Iger Exhorts Studios to Re-examine Business Models26 Oct, 2009 By: Erik Gruenwedel
The Walt Disney Co. chairman and CEO Bob Iger is calling on studios to think outside the box regarding current business models predicated on packaged media to bolster the bottom line.
In an interview with The Financial Times, Iger said the movie business continues to change “right before our eyes,” and not enough has been done to drive alternative distribution channels to replace revenue lost from slumping DVD sales.
“The business model that underpins the movie business is changing,” Iger said. “If we don’t adapt to the change, there won’t be a business — that’s my exhortation to my team.”
Disney’s filmed-entertainment division posted an operating loss in the most recent quarter — the first since 2005.
The studio next month plans to unveil Keychest, an ambitious distribution channel that would allow consumers to watch movies digitally stored on third-party servers and accessed via multiple platforms, including mobile phones, PCs, set-top boxes and Internet-connected Blu-ray Disc players and high-definition televisions.
The concept rivals a multiplatform distribution channel dubbed “TV Everywhere” from Time Warner and Comcast. Iger has questioned how “consumer friendly” the platform will be — alluding to the fact users must verify subscription status in order to access content on a separate device.
Iger created a stir earlier this year when he insisted that the average U.S. home had become saturated with DVDs.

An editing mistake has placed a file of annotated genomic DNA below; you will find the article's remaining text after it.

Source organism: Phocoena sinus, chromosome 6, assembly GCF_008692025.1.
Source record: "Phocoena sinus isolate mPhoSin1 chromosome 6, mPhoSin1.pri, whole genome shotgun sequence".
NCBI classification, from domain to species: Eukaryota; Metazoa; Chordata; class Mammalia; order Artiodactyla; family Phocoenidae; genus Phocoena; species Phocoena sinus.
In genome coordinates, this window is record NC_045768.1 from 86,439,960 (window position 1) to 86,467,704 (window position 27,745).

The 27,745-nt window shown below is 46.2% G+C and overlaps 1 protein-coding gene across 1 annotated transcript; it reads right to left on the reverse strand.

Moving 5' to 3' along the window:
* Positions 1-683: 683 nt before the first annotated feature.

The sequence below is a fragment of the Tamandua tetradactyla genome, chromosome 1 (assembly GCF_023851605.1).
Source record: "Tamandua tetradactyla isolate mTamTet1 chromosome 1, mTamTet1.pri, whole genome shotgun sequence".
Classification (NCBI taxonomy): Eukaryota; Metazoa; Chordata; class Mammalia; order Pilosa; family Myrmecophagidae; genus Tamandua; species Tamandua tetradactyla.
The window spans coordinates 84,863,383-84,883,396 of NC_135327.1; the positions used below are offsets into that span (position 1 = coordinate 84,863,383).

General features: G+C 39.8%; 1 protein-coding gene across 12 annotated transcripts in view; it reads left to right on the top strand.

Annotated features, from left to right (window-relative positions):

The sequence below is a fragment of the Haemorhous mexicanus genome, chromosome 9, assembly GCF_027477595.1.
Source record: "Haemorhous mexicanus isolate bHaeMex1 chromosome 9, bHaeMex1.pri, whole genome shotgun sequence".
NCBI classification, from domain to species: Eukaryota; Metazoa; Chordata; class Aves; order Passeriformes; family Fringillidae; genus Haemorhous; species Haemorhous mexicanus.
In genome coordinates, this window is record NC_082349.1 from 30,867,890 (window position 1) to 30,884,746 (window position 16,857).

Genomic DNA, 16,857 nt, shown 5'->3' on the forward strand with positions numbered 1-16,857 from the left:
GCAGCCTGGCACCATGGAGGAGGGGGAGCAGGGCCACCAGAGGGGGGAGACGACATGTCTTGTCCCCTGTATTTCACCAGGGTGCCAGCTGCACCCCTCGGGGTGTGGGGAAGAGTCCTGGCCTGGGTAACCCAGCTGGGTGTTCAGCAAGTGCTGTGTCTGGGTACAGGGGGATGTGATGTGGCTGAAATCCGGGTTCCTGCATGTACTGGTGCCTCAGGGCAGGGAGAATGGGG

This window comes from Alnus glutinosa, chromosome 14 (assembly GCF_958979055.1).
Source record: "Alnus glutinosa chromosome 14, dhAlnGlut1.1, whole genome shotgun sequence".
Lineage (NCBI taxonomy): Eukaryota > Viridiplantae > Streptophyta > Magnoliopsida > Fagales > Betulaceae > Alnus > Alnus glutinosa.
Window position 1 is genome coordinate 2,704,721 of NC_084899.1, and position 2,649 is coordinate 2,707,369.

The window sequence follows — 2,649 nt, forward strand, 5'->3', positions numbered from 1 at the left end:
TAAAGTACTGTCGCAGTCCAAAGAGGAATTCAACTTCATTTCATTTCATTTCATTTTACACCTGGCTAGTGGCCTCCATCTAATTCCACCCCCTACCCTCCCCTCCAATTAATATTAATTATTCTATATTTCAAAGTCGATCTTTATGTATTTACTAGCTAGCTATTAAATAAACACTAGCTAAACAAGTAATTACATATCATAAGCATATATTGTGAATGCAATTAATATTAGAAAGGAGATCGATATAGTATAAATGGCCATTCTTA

“People are not looking to build [DVD] libraries as much as they once did,” Iger said.
Scottsdale, Ariz.-based research firm In-Stat, in a report, said Disney’s proactive approach to provide diversified access underscored the studio’s depth of content, including Marvel Entertainment, Club Penguin, Pixar, “High School Musical” and ESPN.
As more devices are capable of connecting to the Internet, either on a wire, or with a wireless device, the importance of content portability and content permanence will encourage development of cloud-based initiatives, according to In-Stat.
The report said that a large percentage of Disney consumers would appreciate having mobile access to digital content, which in turn would drive Disney’s incremental revenues.
“The idea of a secure digital storage locker up ‘in the cloud’ will eventually make a lot of sense, and will also help interested consumers gain easy and portable access to a lot of their content,” said principal analyst Gerry Kaufhold. “And the big upside is that when your local drive crashes, your content will still be safe.”
Kaufhold said Keychest would take time to establish a foothold among consumers.
“Some … will continue to buy packaged media,” he said.